"The outline of the cross-sections of the hairs was flattened, with indices ranging from 35 to 65. These peculiarities also show the Negroid inference among the Badarians (pre-dynastic Egyptians)." The term "Negroid influence" suggests intermixture, but as the table suggests this hair is more "Negroid" than the San and the Zulu samples, currently the most Negroid hair in existence!
 

In another study, hair samples from ten 18th-25th dynasty individuals produced an average index of 51! As far back as 1877, Dr. Pruner-Bey analyzed six ancient Egyptian hair samples. Their average index of 64.4 was similar to the Tasmanians who lie at the periphery of the African-haired populations(1).

 

A team of Italian anthropologists published their research in the Journal of Human Evolution in 1972 and 1980. They measured two samples consisting of 26 individuals from pre-dynastic, 12th dynasty and 18th dynasty mummies. They produced a mean index of 66.50.  The overall average of all four sets of ancient Egyptian hair samples was 60.02. Sounds familiar . . ., just check the table!
 

Since microscopic analysis shows ancient Egyptian hair to be completely African, why does the hair look Caucasoid? Research has given us the answers. Hair is made of keratin protein. Keratin is composed of amino acid chains called polypeptides. In a hair, two such chains are called cross-chain polypeptides. These are held together by disulphide bonds. The bulk of the hair, the source of its strength and curl, is called the cortex. The hair shafts are made of a protective outer layer called the cuticle.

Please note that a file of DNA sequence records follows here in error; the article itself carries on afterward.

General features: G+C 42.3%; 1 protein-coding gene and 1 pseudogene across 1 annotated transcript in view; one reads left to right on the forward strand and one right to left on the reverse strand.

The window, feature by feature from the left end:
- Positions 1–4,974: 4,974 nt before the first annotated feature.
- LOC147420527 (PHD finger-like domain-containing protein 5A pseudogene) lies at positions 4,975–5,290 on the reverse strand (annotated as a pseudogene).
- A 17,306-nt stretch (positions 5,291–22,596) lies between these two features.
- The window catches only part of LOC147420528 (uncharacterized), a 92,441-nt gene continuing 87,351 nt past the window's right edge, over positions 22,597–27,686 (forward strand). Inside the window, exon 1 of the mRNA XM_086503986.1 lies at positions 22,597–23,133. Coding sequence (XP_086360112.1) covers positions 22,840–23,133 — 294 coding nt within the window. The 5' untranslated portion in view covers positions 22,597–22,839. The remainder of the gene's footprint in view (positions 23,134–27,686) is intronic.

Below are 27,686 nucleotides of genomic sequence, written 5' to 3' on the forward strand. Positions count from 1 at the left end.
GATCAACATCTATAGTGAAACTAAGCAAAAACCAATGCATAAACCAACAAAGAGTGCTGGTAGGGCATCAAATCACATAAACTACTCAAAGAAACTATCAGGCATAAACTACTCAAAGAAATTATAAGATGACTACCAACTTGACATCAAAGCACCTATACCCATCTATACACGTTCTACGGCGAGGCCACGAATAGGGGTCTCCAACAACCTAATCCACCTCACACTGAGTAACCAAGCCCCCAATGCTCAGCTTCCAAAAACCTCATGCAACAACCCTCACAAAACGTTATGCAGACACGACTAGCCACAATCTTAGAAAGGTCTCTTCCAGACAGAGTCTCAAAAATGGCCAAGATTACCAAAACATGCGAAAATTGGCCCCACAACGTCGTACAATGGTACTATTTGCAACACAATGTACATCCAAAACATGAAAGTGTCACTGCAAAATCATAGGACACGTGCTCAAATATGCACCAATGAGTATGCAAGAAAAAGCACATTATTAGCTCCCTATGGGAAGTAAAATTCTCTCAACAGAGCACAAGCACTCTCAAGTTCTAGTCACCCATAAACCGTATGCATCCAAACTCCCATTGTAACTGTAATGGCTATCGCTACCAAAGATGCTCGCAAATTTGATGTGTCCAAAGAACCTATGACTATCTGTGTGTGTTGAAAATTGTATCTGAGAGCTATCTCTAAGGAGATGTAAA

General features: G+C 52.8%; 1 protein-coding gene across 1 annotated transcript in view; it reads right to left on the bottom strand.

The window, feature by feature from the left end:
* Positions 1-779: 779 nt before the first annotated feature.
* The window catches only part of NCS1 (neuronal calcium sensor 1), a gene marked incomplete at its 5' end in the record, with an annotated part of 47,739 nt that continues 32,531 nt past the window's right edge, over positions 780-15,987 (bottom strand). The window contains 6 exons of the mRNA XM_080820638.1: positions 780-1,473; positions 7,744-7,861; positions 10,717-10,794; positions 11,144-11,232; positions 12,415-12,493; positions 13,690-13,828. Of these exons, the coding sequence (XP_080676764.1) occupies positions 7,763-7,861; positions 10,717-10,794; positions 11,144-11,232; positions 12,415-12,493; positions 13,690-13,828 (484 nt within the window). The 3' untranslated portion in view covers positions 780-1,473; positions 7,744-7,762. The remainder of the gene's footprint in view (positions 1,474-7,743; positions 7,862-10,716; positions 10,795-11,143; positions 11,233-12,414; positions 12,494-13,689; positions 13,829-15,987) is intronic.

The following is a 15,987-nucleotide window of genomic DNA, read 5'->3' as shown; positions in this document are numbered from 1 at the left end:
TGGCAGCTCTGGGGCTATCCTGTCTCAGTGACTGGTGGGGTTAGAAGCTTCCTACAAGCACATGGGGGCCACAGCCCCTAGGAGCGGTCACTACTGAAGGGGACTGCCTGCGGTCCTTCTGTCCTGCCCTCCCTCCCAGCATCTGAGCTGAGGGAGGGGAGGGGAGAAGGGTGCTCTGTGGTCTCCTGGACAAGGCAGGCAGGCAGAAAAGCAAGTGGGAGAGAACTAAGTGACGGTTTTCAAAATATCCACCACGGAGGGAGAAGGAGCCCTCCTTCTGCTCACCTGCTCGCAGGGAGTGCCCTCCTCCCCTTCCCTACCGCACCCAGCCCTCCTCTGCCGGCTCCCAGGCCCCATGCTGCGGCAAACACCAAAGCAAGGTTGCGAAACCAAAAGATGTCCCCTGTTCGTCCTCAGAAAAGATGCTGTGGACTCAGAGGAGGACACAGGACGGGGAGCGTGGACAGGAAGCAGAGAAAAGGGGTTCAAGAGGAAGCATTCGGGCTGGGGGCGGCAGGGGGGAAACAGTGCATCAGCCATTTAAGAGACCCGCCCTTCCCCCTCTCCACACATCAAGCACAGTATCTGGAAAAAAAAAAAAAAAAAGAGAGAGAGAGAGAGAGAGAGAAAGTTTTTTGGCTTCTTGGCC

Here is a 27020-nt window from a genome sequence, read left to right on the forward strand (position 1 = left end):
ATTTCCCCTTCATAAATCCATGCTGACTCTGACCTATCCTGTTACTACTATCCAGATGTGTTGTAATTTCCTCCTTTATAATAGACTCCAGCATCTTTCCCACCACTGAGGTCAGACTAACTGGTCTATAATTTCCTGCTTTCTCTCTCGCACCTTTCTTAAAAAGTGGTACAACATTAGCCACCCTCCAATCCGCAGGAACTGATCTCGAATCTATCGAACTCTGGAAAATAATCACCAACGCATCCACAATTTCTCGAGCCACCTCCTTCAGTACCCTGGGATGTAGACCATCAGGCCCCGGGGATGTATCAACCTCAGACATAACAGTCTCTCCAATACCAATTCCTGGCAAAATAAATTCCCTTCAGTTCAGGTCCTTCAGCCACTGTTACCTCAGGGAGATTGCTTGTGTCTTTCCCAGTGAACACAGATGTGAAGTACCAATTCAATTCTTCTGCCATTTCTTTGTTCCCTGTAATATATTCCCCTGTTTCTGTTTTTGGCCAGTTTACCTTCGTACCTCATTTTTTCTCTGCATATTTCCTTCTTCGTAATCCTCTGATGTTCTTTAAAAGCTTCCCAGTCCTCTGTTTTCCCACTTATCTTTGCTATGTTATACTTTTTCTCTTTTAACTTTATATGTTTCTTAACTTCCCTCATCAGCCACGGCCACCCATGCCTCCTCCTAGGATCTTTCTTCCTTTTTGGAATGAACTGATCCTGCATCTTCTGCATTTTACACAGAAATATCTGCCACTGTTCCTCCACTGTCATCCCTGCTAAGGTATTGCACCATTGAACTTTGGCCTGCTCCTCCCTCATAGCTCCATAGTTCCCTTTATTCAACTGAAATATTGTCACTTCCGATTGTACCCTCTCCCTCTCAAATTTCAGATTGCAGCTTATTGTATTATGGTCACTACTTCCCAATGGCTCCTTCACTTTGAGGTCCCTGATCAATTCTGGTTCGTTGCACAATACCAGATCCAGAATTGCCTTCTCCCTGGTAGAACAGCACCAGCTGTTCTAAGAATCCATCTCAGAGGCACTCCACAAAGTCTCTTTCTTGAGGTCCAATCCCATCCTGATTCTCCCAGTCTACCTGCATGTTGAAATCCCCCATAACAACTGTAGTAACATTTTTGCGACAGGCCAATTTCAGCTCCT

We are informed by Afro Hair - A Salon Book, that chemicals for bleaching, penning and straightening hair must reach the cortex to be effective. For hair to be permed or straightened the disulphide bonds in the cortex must be broken. The anthropologist Daniel Hardy writing in the American Journal of Physical Anthropology, tells us that keratin is stable owing to disulphide bonds. However, when hair is exposed to harsh conditions it can lead to oxidation of protein molecules in the cortex, which leads to the alteration of hair texture, such as straightening.

 

Two British anthropologists, Brothwell and Spearman, have found evidence of cortex keratin oxidation in ancient Egyptian hair. They held that the mummification process was responsible, because of the strong alkaline substance used. This resulted in the yellowing and browning of hair as well as the straightening effect.